16 Jan What action should I take if my creditors sue me?
The first thing you will know if you are being sued by your creditor is the receipt of a summons from the court with a notice stating that you are being sued and that you have to respond to the complaint for money owed within 30 days from the date of your receipt. If you are being sued, do not waste your time, immediately contact an attorney to defend you. If you think you cannot pay the debt being claimed, you can file for bankruptcy. The filing of bankruptcy will stop the lawsuit or if there is already a judgment against you, the judgment can also be discharged in bankruptcy. Do not disregard this notice because if a default is entered against you, the creditor will be granted a money judgment and they can levy your bank account and garnish your salary.
Most banks and creditors file an action in court to recover money whenever the debtor failed to pay on time. When you are saddled with debts, there will be many creditors filing lawsuit. The purpose of the lawsuit is to recover whatever money the debtor may have in their bank accounts and to garnish money from debtor’s wages.
Question: Will bankruptcy eliminate court judgments for money owed?
Answer: Generally, filing bankruptcy effectively eliminates judgments for money owed, tort liability such as liability for personal injury, and other types of general liability. These will include adverse court rulings on loan defaults, nonpayment of credit cards, breach of contract and many others.
Question: Will bankruptcy eliminate liability based on secured debts?
Answer: If you lose your home through foreclosure and there is a deficiency balance on the second or third loan, this balance can be eliminated by filing bankruptcy. This usually happened when you refinanced your house and got some money by getting a second or third loan. This deficiency balance is a contractual liability created by the secured notes, deed of trusts and other loan documents. These documents survive foreclosure and the terms are still enforceable as a contract even though you no longer posses the collateral (the house or the car). The only way to eliminate this type of liability is to file for bankruptcy.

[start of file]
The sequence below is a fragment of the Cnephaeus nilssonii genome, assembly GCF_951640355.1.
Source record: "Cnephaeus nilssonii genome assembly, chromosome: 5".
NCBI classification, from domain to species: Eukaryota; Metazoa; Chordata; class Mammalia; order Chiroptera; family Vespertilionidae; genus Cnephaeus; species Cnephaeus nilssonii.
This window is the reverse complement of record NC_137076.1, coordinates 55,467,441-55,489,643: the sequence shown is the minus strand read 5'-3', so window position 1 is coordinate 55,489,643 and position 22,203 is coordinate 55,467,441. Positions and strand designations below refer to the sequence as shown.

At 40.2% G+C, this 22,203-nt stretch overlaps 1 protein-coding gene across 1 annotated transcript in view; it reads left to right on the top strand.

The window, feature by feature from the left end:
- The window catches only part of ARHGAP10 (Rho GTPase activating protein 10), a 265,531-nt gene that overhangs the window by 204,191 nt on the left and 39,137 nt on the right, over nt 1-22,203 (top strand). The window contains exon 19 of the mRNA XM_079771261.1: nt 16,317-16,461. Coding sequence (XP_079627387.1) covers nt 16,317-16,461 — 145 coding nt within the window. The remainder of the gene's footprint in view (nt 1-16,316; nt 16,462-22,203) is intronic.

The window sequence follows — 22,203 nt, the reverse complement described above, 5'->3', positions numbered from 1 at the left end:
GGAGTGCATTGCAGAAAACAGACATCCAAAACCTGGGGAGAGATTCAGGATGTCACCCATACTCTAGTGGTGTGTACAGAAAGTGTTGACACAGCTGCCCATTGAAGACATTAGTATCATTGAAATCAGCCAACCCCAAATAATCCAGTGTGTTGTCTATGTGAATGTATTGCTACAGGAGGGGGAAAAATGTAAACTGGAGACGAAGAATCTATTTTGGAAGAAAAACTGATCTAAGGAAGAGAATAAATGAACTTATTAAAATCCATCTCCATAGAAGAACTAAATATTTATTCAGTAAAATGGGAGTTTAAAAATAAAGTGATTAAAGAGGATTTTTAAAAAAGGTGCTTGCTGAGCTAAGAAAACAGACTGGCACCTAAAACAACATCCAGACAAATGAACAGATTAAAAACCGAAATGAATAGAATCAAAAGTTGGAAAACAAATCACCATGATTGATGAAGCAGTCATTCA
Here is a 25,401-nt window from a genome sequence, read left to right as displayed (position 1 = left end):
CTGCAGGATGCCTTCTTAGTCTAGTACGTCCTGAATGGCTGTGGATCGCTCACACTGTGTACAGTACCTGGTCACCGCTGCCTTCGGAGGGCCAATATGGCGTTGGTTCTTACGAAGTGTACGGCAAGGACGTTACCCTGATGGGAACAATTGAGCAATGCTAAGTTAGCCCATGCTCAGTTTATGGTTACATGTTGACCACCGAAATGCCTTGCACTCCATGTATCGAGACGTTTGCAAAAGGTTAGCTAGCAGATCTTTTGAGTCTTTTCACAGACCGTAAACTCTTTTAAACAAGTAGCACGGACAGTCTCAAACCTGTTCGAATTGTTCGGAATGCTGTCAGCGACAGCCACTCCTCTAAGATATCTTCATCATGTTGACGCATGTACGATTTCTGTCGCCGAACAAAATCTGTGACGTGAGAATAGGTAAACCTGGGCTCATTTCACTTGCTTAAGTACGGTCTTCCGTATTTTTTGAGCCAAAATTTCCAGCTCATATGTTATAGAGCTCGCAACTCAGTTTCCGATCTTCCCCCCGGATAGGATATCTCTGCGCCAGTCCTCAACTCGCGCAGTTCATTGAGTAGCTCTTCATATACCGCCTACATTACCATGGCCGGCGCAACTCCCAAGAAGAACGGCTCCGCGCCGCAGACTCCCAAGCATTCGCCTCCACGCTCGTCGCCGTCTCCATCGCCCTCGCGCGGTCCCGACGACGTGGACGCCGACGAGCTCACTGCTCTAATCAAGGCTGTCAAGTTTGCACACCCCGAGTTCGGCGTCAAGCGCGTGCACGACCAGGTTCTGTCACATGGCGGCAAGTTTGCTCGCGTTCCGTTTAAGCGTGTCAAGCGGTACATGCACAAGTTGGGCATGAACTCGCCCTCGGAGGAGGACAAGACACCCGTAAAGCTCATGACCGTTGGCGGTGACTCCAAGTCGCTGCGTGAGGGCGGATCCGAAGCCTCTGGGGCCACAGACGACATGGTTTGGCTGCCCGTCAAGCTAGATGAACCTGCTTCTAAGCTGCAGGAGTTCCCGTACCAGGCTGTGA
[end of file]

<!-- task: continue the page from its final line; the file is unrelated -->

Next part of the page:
Question: What warning signs should I consider before filing a bankruptcy?
Answers: If any of the following applies to you, it is time to consider filing bankruptcy:
- If you are facing foreclosure or repossession.
- If your creditors have attached your wages or your bank account.
- If you can’t catch up with your bills no matter how hard you try.
- If you no longer answer the phone because creditors call you night and day.
Question: What can bankruptcy do for me?
Answer: While bankruptcy cannot help you out of every single financial situation, like relief from child support, it can help you with some of the most common types of financial distress. Both State and Federal Laws are enacted to protect your rights and save your dwelling and your ability to earn a living. If you are feeling guilty or ashamed of the financial situation that you are in, consider that in these difficult times, you are not alone. The rich and the poor filed for bankruptcy at least once in their lifetime.
Question: What are the benefits of filing bankruptcy?
Answer: Among the benefits of filing bankruptcy are:
- Allows for the “discharge” of most, if not all of your debts. This means that you are no longer legally obligated to pay the debts.
- Prevents property from being repossessed, or it may require creditors to return property that was repossessed.
- Stops the collection process. This means that creditors must stop attempting to collect on the debts.
- Prevents you from having your utilities cut off, or if they are cut off, requires the utility company to restore service.
- Stops or prevents wage garnishment.
- Halts the foreclosure process and gives you time to catch up on payments. This means you will not necessarily lose your house or mobile home.
- Gives you the opportunity to dispute false claims from creditors who may be trying to collect more than what it owed to them.
Question: Will bankruptcy improve my credit score in the future?
Answer: YES! Although filing for bankruptcy is a black mark on your credit report, it is also important to remember that your existing debt is also a black mark in your credit. Filing a Chapter 7 or Chapter 13 bankruptcy, in many cases, may actually improve your current credit situation because the black mark will go away eventually. If you do not file bankruptcy, the black mark will continue in your lifetime unless you paid all your debts.